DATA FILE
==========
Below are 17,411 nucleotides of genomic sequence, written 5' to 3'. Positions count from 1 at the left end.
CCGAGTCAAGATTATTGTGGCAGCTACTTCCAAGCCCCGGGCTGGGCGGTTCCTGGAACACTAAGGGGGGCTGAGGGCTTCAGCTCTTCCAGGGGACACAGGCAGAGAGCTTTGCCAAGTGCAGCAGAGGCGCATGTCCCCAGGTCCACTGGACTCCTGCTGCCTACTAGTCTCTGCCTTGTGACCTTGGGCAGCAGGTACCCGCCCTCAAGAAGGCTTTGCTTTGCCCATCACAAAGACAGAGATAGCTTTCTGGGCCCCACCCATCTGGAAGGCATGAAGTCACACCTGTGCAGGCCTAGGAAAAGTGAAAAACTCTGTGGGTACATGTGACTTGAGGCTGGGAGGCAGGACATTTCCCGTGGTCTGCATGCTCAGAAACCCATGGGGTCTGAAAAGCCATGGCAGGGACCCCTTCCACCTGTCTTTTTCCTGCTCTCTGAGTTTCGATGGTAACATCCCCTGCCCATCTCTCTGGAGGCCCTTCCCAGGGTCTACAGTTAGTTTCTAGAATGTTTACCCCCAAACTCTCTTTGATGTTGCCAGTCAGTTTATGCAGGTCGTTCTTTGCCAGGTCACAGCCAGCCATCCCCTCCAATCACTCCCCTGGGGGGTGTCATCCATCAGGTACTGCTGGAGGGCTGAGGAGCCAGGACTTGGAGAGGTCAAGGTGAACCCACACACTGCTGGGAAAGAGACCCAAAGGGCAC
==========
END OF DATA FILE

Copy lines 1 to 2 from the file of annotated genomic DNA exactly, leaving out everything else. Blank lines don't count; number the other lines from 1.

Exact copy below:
Below are 17,411 nucleotides of genomic sequence, written 5' to 3'. Positions count from 1 at the left end.
CCGAGTCAAGATTATTGTGGCAGCTACTTCCAAGCCCCGGGCTGGGCGGTTCCTGGAACACTAAGGGGGGCTGAGGGCTTCAGCTCTTCCAGGGGACACAGGCAGAGAGCTTTGCCAAGTGCAGCAGAGGCGCATGTCCCCAGGTCCACTGGACTCCTGCTGCCTACTAGTCTCTGCCTTGTGACCTTGGGCAGCAGGTACCCGCCCTCAAGAAGGCTTTGCTTTGCCCATCACAAAGACAGAGATAGCTTTCTGGGCCCCACCCATCTGGAAGGCATGAAGTCACACCTGTGCAGGCCTAGGAAAAGTGAAAAACTCTGTGGGTACATGTGACTTGAGGCTGGGAGGCAGGACATTTCCCGTGGTCTGCATGCTCAGAAACCCATGGGGTCTGAAAAGCCATGGCAGGGACCCCTTCCACCTGTCTTTTTCCTGCTCTCTGAGTTTCGATGGTAACATCCCCTGCCCATCTCTCTGGAGGCCCTTCCCAGGGTCTACAGTTAGTTTCTAGAATGTTTACCCCCAAACTCTCTTTGATGTTGCCAGTCAGTTTATGCAGGTCGTTCTTTGCCAGGTCACAGCCAGCCATCCCCTCCAATCACTCCCCTGGGGGGTGTCATCCATCAGGTACTGCTGGAGGGCTGAGGAGCCAGGACTTGGAGAGGTCAAGGTGAACCCACACACTGCTGGGAAAGAGACCCAAAGGGCAC